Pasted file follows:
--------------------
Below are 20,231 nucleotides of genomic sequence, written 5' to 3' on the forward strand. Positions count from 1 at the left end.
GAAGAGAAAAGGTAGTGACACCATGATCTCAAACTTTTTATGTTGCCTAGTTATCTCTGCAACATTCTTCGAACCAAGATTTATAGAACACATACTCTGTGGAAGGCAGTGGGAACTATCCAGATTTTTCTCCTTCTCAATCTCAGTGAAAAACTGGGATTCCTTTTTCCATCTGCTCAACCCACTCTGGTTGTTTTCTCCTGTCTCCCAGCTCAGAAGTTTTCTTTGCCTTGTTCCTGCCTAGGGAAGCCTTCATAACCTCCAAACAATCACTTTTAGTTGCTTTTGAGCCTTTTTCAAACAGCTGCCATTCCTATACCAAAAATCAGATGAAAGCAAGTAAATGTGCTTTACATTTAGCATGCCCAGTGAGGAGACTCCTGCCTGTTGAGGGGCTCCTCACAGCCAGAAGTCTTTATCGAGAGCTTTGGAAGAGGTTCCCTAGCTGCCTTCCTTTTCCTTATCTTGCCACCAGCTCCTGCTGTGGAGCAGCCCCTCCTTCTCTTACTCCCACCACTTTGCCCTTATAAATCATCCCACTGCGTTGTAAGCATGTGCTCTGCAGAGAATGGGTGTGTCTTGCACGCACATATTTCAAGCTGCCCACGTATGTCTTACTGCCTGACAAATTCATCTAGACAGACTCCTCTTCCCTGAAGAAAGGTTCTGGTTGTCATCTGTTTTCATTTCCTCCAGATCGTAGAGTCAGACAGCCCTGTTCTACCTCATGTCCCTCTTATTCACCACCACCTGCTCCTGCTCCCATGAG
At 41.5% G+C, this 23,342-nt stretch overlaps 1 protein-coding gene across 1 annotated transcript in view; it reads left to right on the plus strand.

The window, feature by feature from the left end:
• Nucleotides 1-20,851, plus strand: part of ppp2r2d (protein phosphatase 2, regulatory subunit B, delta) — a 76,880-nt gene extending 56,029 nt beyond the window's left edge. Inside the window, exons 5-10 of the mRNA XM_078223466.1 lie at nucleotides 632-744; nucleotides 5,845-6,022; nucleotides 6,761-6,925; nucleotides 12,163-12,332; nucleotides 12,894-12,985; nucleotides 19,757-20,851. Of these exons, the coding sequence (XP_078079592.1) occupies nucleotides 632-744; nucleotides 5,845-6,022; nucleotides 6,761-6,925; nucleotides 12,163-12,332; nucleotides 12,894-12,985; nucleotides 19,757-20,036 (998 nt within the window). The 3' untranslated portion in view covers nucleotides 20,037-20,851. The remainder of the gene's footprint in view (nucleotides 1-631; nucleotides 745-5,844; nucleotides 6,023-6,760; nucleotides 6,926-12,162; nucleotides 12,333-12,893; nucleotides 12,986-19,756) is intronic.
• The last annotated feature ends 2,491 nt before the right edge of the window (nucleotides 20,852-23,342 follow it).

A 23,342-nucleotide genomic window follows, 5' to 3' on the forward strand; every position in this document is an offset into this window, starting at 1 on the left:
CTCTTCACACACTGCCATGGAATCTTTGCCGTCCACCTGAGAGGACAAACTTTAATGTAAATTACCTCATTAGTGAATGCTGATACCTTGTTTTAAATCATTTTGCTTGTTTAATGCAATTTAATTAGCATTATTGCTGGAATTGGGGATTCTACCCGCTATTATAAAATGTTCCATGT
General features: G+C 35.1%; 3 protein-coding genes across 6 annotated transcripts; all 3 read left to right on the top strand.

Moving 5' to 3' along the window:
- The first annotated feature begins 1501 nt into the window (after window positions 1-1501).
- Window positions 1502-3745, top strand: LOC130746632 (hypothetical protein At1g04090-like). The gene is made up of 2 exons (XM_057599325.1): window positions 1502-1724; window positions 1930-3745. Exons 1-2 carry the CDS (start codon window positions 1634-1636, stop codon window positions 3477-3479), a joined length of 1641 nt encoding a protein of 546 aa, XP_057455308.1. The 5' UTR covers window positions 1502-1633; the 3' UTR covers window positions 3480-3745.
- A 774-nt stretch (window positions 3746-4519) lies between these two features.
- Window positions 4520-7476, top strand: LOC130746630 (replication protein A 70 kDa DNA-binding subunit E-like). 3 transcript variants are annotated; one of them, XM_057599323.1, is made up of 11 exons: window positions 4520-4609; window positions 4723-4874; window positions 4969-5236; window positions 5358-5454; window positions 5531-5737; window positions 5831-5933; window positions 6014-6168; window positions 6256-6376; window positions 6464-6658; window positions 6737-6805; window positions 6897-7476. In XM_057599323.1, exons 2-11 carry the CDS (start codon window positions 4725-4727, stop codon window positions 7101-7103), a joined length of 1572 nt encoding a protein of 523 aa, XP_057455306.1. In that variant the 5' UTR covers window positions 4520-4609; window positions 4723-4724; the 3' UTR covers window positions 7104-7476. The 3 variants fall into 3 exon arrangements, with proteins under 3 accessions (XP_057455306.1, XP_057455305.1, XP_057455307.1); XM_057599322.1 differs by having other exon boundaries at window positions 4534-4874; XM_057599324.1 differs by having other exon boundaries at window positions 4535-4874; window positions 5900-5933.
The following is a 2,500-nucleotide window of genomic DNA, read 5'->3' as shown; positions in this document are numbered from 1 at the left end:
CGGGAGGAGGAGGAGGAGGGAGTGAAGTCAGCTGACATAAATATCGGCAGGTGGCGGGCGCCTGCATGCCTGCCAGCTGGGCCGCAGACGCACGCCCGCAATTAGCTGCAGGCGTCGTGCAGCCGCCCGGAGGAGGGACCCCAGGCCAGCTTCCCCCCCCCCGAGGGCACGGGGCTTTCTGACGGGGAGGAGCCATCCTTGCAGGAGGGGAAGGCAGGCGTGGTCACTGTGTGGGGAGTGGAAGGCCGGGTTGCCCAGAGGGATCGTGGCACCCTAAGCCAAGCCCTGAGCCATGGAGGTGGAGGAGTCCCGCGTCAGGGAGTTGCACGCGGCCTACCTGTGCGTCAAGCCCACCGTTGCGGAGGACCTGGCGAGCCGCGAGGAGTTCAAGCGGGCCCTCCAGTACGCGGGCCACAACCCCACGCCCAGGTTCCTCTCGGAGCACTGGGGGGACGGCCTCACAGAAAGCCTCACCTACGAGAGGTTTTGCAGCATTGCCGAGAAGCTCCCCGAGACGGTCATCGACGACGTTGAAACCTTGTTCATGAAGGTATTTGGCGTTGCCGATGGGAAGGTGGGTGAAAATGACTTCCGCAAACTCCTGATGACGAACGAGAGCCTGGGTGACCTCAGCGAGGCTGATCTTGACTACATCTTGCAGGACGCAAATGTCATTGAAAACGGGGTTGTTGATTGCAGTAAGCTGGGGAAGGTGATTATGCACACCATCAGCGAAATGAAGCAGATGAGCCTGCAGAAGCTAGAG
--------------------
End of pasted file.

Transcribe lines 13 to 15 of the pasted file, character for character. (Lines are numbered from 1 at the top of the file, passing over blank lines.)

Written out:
- A 774-nt stretch (window positions 3746-4519) lies between these two features.
- Window positions 4520-7476, top strand: LOC130746630 (replication protein A 70 kDa DNA-binding subunit E-like). 3 transcript variants are annotated; one of them, XM_057599323.1, is made up of 11 exons: window positions 4520-4609; window positions 4723-4874; window positions 4969-5236; window positions 5358-5454; window positions 5531-5737; window positions 5831-5933; window positions 6014-6168; window positions 6256-6376; window positions 6464-6658; window positions 6737-6805; window positions 6897-7476. In XM_057599323.1, exons 2-11 carry the CDS (start codon window positions 4725-4727, stop codon window positions 7101-7103), a joined length of 1572 nt encoding a protein of 523 aa, XP_057455306.1. In that variant the 5' UTR covers window positions 4520-4609; window positions 4723-4724; the 3' UTR covers window positions 7104-7476. The 3 variants fall into 3 exon arrangements, with proteins under 3 accessions (XP_057455306.1, XP_057455305.1, XP_057455307.1); XM_057599322.1 differs by having other exon boundaries at window positions 4534-4874; XM_057599324.1 differs by having other exon boundaries at window positions 4535-4874; window positions 5900-5933.
The following is a 2,500-nucleotide window of genomic DNA, read 5'->3' as shown; positions in this document are numbered from 1 at the left end: